point that many scenes don't even really seem necessary. Documenting
weirdness is not enough unless it somehow adds up to a logic of its own.
There is little logic here, even on the show's own sci-fi terms. We're
supposed to go with the flow and accept it at face value, but the only
thing present here *is* the flow. It's more like rapids, with rocks
everywhere. The rules change with every scene, assuming there even are
There's an old episode of Voyager called "Twisted." It's among the worst
episodes of Star Trek ever made, and I was reminded of it here, as
characters roamed around the ship trying to get somewhere while the rips
in space-time kept moving them to the wrong place. To be sure,
"Ouroboros" is infinitely faster-paced and less boring than "Twisted,"
but it's also far loonier and at times equally tedious. This has got to
be one of the most breakneck-paced, senseless, shapeless, unbelievable
time-travel stories in a long time. And yet, it has its brief moments.
Before I get into the mechanics of the plot, I want to make one quick
comment on a purely superficial level in regards to Rommie's new
bowl-cut, dark-blue hairstyle. In a syllable: GAG, with a capital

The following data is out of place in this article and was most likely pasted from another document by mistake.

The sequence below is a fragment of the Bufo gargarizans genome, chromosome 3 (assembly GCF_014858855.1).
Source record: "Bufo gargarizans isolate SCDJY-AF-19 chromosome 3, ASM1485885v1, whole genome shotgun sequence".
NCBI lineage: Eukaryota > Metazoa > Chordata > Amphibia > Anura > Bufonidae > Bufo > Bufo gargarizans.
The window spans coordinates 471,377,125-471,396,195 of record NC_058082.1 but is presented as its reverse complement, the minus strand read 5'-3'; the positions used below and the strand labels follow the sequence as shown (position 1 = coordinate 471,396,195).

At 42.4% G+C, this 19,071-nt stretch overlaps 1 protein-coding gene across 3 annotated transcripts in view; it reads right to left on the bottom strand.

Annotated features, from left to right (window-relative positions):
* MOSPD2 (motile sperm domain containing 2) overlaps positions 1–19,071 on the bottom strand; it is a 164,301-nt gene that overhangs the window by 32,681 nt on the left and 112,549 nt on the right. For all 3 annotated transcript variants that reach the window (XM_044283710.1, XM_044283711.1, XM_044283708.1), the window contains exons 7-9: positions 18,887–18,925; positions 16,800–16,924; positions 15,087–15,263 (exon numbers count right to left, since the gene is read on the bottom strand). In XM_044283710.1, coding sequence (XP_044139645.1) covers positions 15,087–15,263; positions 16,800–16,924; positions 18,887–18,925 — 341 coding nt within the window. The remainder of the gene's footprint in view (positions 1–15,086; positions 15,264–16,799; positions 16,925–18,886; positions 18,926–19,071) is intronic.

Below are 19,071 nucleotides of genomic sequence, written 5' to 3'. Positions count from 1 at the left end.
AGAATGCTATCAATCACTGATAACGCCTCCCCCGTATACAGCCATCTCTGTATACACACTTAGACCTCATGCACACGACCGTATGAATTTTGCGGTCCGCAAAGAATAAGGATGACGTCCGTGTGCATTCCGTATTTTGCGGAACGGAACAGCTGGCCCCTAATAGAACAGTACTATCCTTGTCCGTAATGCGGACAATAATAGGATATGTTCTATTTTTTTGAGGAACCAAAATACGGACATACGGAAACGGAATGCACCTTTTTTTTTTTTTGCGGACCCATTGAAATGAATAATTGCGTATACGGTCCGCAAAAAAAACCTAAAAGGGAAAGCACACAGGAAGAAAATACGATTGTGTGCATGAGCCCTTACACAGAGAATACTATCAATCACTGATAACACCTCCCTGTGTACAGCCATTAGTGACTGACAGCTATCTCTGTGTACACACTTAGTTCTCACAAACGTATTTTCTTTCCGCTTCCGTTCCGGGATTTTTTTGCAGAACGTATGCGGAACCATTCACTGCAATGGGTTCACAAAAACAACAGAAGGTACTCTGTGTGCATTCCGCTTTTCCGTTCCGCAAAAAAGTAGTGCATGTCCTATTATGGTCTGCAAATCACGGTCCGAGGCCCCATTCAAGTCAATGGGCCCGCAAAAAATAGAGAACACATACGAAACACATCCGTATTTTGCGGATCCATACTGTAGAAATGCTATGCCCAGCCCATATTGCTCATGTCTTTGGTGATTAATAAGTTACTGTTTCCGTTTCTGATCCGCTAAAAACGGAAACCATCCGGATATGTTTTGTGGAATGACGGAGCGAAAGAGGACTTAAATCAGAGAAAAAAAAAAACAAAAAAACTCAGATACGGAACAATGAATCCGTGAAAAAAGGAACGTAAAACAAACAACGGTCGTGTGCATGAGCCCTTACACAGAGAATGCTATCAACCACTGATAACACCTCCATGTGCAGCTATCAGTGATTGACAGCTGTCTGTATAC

everything. Who in the world thought this would look good? Lexa Doig has
beautiful brown hair that has been perfectly acceptable for the past year
and a half. Now we have to look at her with this tawdry wig that makes
her look like a comic-book character. Why? There isn't even a throwaway
line mentioning Rommie's decision to change hairstyles, perhaps because
the writers are aware there's *no good reason for it* beyond executive
edict. (For the record, and for our aesthetic relief, the hologram
version of Rommie still has the brown hair, for now at least.)
Turning to more serious matters, this is the story that, significantly,
wraps up Harper's arc involving the Magog larvae in his stomach. His
medicine no longer works and the prognosis is grim -- he has a week at
best before he becomes John Hurt in "Alien." This prompts him to enlist
Technical Director Höhne (Alex Diakun) and Höhne's assistant, Rekeeb (Rik
Kiviaho), in an attempt to modify the tesseract technology Harper
acquired in "Into the Labyrinth." The two Perseids jump at the
opportunity because it involves groundbreaking scientific
experimentation, to be performed on a subject who has nothing to lose in
being a lab rat.
Well, of course, Something Goes Wrong, and the tesseract technology
causes a "watershed event in space and time," as Trance later claims. But
hold on a second, Harper says. The tesseract generator isn't even